The benefits of physical activity and exercise are no guarded secret, however the fact that exercises can help alter our DNA expression is something scientists have discovered. Dr. Juleen Zierath, a professor of physiology at the Karolinska Institute in Stockholm conducted a research that revealed significant activity in the muscle-related genes; before and after exercise. More genes were turned on in the cells after exercise.
Methylation, a molecular process, can limit the cells ability to access or switch on, certain genes. By controlling methylation in certain cells at specific times, the body regulates which genes in the DNA are activated. Methylation also helps the muscle cells to pump out the right enzymes and nutrients the muscle needs to get energy and burn calories everytime you hit the weights. The more the intensity of the exercise, the more the methyl groups are on the move. The muscle biopsies of volunteers, taken after 80% sessions of intensive workouts, showed more RNA, which is the first by product of gene activity; than the samples taken after 40% sessions.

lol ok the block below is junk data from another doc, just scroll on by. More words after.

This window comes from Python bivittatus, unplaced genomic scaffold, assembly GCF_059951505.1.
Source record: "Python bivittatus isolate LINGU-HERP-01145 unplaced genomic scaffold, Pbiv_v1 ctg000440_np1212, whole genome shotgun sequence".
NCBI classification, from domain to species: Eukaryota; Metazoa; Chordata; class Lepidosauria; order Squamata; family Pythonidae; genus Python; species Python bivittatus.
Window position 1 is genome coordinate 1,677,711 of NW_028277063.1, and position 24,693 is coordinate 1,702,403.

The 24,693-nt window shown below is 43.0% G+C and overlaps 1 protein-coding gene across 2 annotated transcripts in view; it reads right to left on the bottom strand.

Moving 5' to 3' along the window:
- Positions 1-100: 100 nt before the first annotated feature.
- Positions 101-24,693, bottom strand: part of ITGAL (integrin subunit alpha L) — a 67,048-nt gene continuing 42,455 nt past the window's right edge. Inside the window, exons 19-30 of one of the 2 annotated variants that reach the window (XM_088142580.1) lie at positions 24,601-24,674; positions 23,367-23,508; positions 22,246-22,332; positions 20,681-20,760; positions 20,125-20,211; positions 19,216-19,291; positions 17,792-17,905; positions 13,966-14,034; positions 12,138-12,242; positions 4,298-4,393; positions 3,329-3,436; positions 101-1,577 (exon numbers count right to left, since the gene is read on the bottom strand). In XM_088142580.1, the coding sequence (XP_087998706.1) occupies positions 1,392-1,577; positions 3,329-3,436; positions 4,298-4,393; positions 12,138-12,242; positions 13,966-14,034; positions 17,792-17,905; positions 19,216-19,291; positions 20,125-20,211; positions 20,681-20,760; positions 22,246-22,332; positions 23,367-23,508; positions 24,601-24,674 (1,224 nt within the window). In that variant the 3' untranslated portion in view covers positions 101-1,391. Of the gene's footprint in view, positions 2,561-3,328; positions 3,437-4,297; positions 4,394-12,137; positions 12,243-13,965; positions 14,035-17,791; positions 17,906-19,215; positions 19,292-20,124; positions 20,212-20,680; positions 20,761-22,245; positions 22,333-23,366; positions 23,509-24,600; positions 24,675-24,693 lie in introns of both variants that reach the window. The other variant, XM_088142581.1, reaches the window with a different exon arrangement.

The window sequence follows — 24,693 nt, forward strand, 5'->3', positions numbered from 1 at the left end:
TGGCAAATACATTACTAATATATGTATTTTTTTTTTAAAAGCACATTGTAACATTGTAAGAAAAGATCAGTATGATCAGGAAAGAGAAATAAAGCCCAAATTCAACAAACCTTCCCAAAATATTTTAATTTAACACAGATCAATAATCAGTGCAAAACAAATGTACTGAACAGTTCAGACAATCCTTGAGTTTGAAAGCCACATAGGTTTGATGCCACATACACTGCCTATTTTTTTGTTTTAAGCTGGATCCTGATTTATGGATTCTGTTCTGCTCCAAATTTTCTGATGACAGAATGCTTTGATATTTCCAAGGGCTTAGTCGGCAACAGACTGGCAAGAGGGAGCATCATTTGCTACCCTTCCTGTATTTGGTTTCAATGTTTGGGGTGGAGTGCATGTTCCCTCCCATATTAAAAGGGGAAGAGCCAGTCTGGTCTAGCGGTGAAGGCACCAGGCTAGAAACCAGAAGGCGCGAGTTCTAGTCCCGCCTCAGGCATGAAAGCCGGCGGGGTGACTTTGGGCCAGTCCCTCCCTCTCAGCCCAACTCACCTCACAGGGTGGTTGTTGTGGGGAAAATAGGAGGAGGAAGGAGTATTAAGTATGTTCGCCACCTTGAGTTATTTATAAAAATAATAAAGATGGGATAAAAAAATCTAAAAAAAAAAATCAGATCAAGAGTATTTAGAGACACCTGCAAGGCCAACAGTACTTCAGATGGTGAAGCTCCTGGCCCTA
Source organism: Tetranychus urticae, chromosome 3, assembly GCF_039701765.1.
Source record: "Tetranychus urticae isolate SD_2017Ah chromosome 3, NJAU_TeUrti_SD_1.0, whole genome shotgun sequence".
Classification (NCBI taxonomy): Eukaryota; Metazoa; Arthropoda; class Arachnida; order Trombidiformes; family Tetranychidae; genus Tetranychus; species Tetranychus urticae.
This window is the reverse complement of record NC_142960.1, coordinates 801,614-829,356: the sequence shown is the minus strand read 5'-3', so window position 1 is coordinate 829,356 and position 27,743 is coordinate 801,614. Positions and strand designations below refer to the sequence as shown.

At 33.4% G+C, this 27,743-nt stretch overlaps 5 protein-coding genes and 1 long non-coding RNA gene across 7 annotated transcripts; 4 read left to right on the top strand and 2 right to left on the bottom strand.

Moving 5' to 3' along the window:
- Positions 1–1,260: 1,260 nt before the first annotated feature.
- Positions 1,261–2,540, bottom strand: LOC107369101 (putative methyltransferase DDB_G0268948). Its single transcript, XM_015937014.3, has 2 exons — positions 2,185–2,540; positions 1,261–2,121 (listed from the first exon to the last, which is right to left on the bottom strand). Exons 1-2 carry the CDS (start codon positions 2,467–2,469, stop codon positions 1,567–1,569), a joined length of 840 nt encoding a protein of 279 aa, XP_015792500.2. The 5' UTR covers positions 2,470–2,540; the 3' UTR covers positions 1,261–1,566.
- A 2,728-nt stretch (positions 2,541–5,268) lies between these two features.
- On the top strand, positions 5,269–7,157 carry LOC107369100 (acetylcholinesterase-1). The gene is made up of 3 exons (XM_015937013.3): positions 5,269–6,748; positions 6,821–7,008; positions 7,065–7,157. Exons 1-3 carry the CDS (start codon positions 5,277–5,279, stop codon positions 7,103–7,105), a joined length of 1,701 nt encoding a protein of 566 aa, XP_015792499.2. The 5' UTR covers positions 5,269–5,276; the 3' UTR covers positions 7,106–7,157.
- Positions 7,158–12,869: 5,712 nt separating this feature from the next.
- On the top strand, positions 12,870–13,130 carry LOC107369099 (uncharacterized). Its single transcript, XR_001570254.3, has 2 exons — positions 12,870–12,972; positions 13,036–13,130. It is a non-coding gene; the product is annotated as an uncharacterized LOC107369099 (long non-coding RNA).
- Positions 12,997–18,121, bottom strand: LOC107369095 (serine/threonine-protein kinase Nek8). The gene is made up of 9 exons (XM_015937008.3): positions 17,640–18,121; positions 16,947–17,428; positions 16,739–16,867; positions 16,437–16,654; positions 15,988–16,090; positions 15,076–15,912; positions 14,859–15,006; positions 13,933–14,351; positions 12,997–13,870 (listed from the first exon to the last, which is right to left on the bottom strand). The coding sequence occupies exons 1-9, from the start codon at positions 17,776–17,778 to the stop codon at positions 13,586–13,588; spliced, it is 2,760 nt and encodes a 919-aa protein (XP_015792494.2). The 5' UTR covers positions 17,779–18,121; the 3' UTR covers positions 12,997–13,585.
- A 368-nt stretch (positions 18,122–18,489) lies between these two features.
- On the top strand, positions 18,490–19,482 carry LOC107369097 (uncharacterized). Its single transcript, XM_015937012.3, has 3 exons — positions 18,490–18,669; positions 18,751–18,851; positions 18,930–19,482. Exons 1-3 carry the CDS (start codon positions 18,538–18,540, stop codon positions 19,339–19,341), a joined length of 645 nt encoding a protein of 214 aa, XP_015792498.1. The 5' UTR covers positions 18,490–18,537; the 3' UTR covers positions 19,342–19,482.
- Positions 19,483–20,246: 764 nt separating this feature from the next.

When muscle cells are geared up for intense activity, calcium is released, thus fuelling the contraction process. When scientists blocked the calcium release, the muscles didn’t contract much.
Although DNA is inherited and the code remains the same, with exercise, the cells increased the activity of certain muscle-related genes. It was also found that after exercise, the DNA in the muscle cell had fewer methyl groups attached, which suggests that muscles have adjusted to increased metabolic demands of the exercise. This drives in theory that exercise has profound effects even deep within the cells. Exercise prepares the body for further exercise by modifying DNA in the muscle cells.
Dr. Juleen Zierath thus concludes that exercise is not just medicine for general health but has a far reaching effect that also enables altering DNA in the cells.